Thirty years ago,with building blocks drawn from his own life,director Mahesh Bhatt had created a film,Arth. The story of a simple,homely woman,who has to pick up the pieces of her life after her husband leaves her for another woman,had won Shabana Azmi a National Award. Arth was also the story of several other women,among them a domestic help,and their struggles for self-assertion in a patriarchal society. As Bhatt prepares to adapt the film for the stage for the first time,Delhi-based actor Imran Zahid finds himself playing the man at the centre of the love triangle,the role of a philanderer thats coloured in entirely grey.
Im know this is a woman-centric play. Yet,the male protagonist has a full-fledged role because the story starts with him. Hes the one who falls in love and wants to leave his wife,creating the narrative of trauma and ultimate victory for the women, says Zahid. He is in his thirties,tall,his hair casually spiked and the top buttons of his shirt opened Zahid is a shoo-in as a cad.
Bhatt says that Arth would be Zahid’s litmus test. The actor agrees. Of course,he can draw comfort from previous,equally strong,roles. Zahid had played Muntadhar al-Zaidi,the Iraqi journalist who had thrown a shoe at the then US president George Bush,in the play,The Last Salute. In his last production,Trial of Errors,Zahid had essayed the role of a journalist who is framed by the security agencies as a terrorist. Both plays were directed by Bhatt. At the first performance of The Last Salute,al-Zaidi,who was present in the audience,embraced me and we both had tears in our eyes says Zahid. He had read up and researched for al-Zaidis role,he says. For Arth,however,he is drawing upon everyday experiences. We all know people whose partners have cheated on them,or who are cheating on their partners. I dont have to think; I have to feel this role, he says. He isnt sold on Method acting and,though he watches around 20 films every month,he doesnt copy any actors style. His stage skills have been honed through plays in Delhi,especially with Asmita Theatre Group,and for him acting comes as a natural flow.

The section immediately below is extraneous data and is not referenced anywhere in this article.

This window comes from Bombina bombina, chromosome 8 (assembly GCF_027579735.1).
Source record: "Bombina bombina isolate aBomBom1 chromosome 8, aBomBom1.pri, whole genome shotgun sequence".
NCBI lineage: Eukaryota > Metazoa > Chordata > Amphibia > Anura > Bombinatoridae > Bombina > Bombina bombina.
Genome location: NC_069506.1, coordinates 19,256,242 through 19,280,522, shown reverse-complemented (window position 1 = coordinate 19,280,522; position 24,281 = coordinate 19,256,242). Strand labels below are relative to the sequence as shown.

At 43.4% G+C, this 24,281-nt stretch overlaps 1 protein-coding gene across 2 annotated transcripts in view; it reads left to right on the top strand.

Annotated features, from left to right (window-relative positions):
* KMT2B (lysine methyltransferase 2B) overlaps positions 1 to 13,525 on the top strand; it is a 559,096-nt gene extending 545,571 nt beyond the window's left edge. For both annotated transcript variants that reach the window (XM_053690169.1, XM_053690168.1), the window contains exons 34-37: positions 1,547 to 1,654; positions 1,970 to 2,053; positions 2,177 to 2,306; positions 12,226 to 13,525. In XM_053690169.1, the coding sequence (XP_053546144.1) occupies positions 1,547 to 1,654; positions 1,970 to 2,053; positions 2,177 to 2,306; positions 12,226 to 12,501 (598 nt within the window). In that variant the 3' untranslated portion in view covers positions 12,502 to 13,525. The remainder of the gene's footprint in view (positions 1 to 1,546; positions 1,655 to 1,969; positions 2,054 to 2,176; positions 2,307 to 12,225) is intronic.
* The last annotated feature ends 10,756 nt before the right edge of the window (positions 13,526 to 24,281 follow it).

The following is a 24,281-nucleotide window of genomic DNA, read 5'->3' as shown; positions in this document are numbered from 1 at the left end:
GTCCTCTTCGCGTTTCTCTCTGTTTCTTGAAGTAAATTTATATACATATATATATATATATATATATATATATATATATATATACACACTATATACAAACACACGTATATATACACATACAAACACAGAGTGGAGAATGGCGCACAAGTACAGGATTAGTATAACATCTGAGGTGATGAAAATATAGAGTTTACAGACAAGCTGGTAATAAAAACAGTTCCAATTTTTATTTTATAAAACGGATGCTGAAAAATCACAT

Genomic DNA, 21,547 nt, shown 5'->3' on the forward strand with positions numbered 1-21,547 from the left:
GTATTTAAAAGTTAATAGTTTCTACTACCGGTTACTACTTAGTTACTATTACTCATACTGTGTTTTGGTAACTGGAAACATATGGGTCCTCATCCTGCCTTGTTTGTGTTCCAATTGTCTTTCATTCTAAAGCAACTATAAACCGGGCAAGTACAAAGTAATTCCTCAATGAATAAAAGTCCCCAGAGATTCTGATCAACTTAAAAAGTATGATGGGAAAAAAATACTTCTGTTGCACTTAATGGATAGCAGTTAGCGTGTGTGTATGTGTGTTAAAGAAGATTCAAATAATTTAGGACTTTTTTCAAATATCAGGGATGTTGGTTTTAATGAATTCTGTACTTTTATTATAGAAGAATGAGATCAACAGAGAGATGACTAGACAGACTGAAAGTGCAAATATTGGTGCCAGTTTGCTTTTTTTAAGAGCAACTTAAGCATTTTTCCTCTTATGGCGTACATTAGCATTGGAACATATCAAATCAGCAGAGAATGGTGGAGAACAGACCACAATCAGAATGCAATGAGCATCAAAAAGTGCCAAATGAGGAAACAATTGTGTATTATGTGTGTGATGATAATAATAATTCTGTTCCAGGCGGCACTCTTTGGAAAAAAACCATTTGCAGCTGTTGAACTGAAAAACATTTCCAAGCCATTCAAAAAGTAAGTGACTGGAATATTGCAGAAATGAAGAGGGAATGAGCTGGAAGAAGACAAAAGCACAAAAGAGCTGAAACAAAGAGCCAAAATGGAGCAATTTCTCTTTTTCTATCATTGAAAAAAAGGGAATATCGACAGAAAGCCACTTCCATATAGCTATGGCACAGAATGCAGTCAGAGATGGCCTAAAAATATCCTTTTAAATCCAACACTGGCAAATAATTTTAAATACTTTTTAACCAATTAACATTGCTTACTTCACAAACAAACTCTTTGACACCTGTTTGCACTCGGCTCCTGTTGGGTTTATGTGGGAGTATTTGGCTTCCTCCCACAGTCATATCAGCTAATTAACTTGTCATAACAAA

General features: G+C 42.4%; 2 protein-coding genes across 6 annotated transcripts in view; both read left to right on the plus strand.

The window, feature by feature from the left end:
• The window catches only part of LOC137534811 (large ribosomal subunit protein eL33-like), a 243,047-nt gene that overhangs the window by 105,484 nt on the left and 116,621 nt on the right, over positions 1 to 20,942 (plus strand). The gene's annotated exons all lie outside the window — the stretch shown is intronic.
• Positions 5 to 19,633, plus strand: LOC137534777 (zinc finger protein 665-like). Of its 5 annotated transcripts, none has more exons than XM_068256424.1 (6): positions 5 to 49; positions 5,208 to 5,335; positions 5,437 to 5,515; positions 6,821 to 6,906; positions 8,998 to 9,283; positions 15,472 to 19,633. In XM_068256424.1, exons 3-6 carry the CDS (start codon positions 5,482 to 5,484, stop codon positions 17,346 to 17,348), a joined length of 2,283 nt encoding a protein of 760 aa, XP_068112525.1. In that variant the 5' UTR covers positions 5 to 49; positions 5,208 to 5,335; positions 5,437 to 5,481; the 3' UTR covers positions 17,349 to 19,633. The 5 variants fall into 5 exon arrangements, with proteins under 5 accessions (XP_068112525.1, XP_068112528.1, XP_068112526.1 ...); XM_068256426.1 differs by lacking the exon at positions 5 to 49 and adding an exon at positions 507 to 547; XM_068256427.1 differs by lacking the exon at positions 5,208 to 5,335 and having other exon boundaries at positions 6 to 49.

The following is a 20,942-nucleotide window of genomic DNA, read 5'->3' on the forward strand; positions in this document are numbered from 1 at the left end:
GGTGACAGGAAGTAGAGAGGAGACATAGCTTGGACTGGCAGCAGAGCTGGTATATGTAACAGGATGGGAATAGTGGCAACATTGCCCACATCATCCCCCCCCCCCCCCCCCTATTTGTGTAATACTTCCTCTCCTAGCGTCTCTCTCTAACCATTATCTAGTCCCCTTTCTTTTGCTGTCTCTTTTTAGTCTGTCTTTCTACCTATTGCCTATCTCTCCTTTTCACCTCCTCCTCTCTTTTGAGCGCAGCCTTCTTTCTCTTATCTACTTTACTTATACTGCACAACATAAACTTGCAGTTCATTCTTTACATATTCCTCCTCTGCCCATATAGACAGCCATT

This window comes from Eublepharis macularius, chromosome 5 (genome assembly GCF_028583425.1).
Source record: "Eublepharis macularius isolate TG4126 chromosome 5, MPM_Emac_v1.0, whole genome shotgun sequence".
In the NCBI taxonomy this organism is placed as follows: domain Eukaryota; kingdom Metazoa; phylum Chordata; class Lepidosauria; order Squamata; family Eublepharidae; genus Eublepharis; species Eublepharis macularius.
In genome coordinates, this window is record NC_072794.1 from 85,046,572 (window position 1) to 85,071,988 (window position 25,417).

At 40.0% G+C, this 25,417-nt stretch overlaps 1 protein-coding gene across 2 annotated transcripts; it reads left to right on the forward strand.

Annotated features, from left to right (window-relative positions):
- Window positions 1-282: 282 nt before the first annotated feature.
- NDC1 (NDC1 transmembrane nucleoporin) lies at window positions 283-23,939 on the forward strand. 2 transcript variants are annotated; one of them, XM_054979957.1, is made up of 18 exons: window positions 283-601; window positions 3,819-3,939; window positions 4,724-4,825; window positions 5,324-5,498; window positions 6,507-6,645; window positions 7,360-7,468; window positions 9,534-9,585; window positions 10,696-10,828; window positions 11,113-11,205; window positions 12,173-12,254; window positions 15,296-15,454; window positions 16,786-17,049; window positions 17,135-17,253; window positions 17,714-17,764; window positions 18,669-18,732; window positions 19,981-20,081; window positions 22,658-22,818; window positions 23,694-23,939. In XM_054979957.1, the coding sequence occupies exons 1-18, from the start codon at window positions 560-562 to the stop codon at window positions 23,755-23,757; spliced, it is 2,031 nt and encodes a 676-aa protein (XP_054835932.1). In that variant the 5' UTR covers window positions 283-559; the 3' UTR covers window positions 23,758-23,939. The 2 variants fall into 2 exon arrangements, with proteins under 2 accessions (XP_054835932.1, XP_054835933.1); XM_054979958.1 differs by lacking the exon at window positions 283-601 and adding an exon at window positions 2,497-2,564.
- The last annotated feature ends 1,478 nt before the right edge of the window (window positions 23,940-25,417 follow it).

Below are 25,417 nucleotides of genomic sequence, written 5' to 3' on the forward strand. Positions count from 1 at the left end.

Perhaps,most unconventionally,Zahid doesnt plan to shift to Mumbai. When he is not acting,the actor is a real-life Director of a journalism school called Take One in East of Kailash in south Delhi. Unlike many theatre actors,including Nawazuddin Siddiqui,who become famous only after they did films,the stage has been kind to me; I have found creative satisfaction and critical acclaim on the Delhi stage, he says. He does have a film in the pipeline,Marksheet,where he plays Ranjit Don,who allegedly leaked CAT and other exam papers.
Right now,however,Zahid is getting into the mind of a man who asks his loving wife for a divorce. How does one do that? he wonders. Once,I had to ask an employee to leave. For days after that,I couldnt look at myself. Now,I must play a husband who breaks the worst possible news to his wife, he says.